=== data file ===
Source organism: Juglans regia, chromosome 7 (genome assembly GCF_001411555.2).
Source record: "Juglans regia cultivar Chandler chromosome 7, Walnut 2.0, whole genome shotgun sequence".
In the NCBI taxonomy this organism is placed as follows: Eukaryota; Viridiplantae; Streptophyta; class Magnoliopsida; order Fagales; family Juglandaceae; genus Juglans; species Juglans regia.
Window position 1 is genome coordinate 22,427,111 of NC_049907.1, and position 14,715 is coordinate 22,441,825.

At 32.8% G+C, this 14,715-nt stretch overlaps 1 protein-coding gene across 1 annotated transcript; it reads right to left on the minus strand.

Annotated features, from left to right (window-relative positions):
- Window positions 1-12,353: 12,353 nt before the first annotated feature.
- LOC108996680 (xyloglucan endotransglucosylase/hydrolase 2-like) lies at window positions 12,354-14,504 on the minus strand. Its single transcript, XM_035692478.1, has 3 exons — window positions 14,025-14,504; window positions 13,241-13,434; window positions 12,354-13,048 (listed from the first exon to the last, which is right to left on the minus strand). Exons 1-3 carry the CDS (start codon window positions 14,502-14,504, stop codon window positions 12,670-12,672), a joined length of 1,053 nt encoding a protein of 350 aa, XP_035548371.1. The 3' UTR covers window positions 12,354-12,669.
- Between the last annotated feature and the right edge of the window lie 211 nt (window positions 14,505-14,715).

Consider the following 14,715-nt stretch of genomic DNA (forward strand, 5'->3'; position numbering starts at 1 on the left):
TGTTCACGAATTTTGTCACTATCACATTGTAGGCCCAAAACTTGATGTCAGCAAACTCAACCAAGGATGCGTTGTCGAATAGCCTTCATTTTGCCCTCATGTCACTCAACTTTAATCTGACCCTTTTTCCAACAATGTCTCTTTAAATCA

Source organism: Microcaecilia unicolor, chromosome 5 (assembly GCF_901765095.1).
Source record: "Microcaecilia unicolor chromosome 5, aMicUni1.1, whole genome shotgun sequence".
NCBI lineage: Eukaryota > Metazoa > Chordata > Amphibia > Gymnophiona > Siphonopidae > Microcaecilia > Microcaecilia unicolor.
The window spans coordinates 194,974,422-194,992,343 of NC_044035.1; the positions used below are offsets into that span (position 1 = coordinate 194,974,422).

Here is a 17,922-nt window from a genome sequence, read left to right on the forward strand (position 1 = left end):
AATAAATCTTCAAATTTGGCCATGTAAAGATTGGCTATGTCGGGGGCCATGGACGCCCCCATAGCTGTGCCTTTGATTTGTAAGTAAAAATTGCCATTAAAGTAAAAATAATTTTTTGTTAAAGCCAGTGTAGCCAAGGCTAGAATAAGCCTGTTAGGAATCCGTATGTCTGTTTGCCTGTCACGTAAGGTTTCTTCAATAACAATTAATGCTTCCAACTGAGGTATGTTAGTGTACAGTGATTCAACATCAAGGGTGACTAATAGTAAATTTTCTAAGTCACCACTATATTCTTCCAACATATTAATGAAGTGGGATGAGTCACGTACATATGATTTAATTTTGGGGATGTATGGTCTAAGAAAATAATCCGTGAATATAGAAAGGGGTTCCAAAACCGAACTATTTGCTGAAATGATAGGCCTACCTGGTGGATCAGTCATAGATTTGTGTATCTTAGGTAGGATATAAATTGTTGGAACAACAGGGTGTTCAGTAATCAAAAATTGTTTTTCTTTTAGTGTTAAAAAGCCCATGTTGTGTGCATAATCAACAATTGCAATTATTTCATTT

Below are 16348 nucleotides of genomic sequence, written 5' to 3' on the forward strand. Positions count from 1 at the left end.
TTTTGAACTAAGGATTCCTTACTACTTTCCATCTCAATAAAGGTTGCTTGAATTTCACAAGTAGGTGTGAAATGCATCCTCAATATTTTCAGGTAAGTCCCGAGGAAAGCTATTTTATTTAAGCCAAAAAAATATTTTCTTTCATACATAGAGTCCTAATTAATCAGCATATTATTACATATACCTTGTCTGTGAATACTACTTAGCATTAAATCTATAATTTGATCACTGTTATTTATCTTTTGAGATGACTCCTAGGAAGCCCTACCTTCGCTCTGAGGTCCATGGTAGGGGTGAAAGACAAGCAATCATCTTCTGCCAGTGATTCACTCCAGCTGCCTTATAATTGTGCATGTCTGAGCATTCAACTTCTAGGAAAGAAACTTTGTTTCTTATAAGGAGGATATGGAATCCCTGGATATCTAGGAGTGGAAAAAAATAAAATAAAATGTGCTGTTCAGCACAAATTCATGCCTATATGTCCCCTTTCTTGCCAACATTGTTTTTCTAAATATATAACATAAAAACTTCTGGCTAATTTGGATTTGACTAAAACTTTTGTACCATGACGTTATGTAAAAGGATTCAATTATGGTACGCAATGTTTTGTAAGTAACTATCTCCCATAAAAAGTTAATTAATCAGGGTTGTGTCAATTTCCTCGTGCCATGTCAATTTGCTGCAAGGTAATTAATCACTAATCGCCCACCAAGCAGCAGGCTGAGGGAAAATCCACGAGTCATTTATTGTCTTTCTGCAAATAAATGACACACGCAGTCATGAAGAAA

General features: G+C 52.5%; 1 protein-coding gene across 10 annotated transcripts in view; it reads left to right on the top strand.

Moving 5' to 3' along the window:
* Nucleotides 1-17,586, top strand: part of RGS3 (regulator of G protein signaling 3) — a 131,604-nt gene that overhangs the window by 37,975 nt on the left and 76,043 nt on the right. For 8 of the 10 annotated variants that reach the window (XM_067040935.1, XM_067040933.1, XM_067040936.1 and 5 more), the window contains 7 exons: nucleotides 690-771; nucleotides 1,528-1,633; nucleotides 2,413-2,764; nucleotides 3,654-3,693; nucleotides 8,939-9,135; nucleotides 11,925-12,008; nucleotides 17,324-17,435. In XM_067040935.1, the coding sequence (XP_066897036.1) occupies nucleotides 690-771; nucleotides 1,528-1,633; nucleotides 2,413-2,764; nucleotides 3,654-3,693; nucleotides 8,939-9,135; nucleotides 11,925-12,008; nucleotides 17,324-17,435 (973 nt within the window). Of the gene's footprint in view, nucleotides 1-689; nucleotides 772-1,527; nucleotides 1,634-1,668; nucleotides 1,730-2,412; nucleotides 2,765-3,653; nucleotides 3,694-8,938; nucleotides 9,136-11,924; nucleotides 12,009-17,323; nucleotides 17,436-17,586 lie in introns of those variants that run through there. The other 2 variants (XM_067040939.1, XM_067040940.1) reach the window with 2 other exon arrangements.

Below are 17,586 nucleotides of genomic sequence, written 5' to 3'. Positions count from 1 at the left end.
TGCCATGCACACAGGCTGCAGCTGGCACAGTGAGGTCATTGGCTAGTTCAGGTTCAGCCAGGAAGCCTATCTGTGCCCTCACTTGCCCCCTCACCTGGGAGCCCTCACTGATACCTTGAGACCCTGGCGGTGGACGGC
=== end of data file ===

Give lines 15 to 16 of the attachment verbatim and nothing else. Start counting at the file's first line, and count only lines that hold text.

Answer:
The window spans coordinates 194,974,422-194,992,343 of NC_044035.1; the positions used below are offsets into that span (position 1 = coordinate 194,974,422).

Here is a 17,922-nt window from a genome sequence, read left to right on the forward strand (position 1 = left end):